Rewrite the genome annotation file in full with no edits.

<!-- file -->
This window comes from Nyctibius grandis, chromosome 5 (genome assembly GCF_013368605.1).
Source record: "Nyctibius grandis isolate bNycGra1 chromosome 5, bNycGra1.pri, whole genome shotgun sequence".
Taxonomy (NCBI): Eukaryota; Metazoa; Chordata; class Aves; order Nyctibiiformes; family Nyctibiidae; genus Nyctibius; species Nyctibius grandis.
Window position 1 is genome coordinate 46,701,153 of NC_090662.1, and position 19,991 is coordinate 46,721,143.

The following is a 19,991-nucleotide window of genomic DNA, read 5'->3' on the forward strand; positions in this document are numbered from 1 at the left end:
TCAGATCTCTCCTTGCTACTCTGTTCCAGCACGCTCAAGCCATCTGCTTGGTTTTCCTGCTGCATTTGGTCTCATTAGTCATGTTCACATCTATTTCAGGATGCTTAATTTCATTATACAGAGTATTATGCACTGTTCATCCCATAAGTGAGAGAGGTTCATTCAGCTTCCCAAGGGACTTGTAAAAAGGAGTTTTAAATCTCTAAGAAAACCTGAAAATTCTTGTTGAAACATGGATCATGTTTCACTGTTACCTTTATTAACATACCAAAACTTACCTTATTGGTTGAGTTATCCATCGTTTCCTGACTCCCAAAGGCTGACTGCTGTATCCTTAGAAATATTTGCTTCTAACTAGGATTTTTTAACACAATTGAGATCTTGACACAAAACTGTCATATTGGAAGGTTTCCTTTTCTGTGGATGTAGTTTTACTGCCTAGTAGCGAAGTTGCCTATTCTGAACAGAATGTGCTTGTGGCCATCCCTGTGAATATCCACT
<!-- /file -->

This window comes from Nyctibius grandis, chromosome 5 (genome assembly GCF_013368605.1).
Source record: "Nyctibius grandis isolate bNycGra1 chromosome 5, bNycGra1.pri, whole genome shotgun sequence".
Taxonomy (NCBI): Eukaryota; Metazoa; Chordata; class Aves; order Nyctibiiformes; family Nyctibiidae; genus Nyctibius; species Nyctibius grandis.
Window position 1 is genome coordinate 46,701,153 of NC_090662.1, and position 19,991 is coordinate 46,721,143.

The following is a 19,991-nucleotide window of genomic DNA, read 5'->3' on the forward strand; positions in this document are numbered from 1 at the left end:
TCAGATCTCTCCTTGCTACTCTGTTCCAGCACGCTCAAGCCATCTGCTTGGTTTTCCTGCTGCATTTGGTCTCATTAGTCATGTTCACATCTATTTCAGGATGCTTAATTTCATTATACAGAGTATTATGCACTGTTCATCCCATAAGTGAGAGAGGTTCATTCAGCTTCCCAAGGGACTTGTAAAAAGGAGTTTTAAATCTCTAAGAAAACCTGAAAATTCTTGTTGAAACATGGATCATGTTTCACTGTTACCTTTATTAACATACCAAAACTTACCTTATTGGTTGAGTTATCCATCGTTTCCTGACTCCCAAAGGCTGACTGCTGTATCCTTAGAAATATTTGCTTCTAACTAGGATTTTTTAACACAATTGAGATCTTGACACAAAACTGTCATATTGGAAGGTTTCCTTTTCTGTGGATGTAGTTTTACTGCCTAGTAGCGAAGTTGCCTATTCTGAACAGAATGTGCTTGTGGCCATCCCTGTGAATATCCACT